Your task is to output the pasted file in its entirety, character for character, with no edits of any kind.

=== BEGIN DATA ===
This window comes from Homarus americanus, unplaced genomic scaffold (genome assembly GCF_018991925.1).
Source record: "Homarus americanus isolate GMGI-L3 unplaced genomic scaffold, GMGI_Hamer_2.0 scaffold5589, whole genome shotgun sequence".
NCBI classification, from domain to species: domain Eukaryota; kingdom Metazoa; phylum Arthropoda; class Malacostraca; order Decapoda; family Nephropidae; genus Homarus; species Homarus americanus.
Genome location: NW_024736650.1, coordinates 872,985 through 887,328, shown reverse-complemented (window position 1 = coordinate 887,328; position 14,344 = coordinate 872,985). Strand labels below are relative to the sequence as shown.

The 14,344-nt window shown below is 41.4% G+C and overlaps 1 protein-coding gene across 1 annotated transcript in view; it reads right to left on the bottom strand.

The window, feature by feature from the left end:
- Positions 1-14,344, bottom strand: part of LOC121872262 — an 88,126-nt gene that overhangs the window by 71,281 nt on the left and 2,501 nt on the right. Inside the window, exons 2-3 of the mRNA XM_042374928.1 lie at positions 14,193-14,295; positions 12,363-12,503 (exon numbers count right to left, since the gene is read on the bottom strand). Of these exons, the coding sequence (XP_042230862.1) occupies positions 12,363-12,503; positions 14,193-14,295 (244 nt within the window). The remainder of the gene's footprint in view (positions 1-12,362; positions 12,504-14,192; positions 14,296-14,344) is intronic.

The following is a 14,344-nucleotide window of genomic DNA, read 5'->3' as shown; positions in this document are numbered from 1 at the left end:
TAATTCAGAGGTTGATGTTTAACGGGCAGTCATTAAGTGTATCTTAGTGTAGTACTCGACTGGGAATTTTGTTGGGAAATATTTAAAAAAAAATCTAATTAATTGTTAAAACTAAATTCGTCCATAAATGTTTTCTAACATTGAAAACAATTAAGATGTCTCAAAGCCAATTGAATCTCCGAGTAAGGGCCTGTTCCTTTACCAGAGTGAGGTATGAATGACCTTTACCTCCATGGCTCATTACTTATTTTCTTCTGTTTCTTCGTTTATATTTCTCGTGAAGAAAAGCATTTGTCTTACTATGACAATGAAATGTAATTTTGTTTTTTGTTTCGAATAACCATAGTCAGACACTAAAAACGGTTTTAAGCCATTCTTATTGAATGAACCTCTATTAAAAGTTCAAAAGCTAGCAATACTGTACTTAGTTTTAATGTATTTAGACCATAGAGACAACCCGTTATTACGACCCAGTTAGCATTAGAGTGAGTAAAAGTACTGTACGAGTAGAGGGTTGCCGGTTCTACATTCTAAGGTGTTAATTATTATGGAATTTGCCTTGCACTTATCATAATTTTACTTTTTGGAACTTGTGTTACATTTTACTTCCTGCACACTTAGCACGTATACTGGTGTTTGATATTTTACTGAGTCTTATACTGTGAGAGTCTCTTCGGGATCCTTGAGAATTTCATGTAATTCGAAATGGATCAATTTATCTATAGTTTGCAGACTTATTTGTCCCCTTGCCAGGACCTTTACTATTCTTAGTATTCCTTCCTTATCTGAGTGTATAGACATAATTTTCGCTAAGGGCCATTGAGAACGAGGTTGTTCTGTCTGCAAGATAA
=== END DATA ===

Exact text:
This window comes from Homarus americanus, unplaced genomic scaffold (genome assembly GCF_018991925.1).
Source record: "Homarus americanus isolate GMGI-L3 unplaced genomic scaffold, GMGI_Hamer_2.0 scaffold5589, whole genome shotgun sequence".
NCBI classification, from domain to species: domain Eukaryota; kingdom Metazoa; phylum Arthropoda; class Malacostraca; order Decapoda; family Nephropidae; genus Homarus; species Homarus americanus.
Genome location: NW_024736650.1, coordinates 872,985 through 887,328, shown reverse-complemented (window position 1 = coordinate 887,328; position 14,344 = coordinate 872,985). Strand labels below are relative to the sequence as shown.

The 14,344-nt window shown below is 41.4% G+C and overlaps 1 protein-coding gene across 1 annotated transcript in view; it reads right to left on the bottom strand.

The window, feature by feature from the left end:
- Positions 1-14,344, bottom strand: part of LOC121872262 — an 88,126-nt gene that overhangs the window by 71,281 nt on the left and 2,501 nt on the right. Inside the window, exons 2-3 of the mRNA XM_042374928.1 lie at positions 14,193-14,295; positions 12,363-12,503 (exon numbers count right to left, since the gene is read on the bottom strand). Of these exons, the coding sequence (XP_042230862.1) occupies positions 12,363-12,503; positions 14,193-14,295 (244 nt within the window). The remainder of the gene's footprint in view (positions 1-12,362; positions 12,504-14,192; positions 14,296-14,344) is intronic.

The following is a 14,344-nucleotide window of genomic DNA, read 5'->3' as shown; positions in this document are numbered from 1 at the left end:
TAATTCAGAGGTTGATGTTTAACGGGCAGTCATTAAGTGTATCTTAGTGTAGTACTCGACTGGGAATTTTGTTGGGAAATATTTAAAAAAAAATCTAATTAATTGTTAAAACTAAATTCGTCCATAAATGTTTTCTAACATTGAAAACAATTAAGATGTCTCAAAGCCAATTGAATCTCCGAGTAAGGGCCTGTTCCTTTACCAGAGTGAGGTATGAATGACCTTTACCTCCATGGCTCATTACTTATTTTCTTCTGTTTCTTCGTTTATATTTCTCGTGAAGAAAAGCATTTGTCTTACTATGACAATGAAATGTAATTTTGTTTTTTGTTTCGAATAACCATAGTCAGACACTAAAAACGGTTTTAAGCCATTCTTATTGAATGAACCTCTATTAAAAGTTCAAAAGCTAGCAATACTGTACTTAGTTTTAATGTATTTAGACCATAGAGACAACCCGTTATTACGACCCAGTTAGCATTAGAGTGAGTAAAAGTACTGTACGAGTAGAGGGTTGCCGGTTCTACATTCTAAGGTGTTAATTATTATGGAATTTGCCTTGCACTTATCATAATTTTACTTTTTGGAACTTGTGTTACATTTTACTTCCTGCACACTTAGCACGTATACTGGTGTTTGATATTTTACTGAGTCTTATACTGTGAGAGTCTCTTCGGGATCCTTGAGAATTTCATGTAATTCGAAATGGATCAATTTATCTATAGTTTGCAGACTTATTTGTCCCCTTGCCAGGACCTTTACTATTCTTAGTATTCCTTCCTTATCTGAGTGTATAGACATAATTTTCGCTAAGGGCCATTGAGAACGAGGTTGTTCTGTCTGCAAGATAA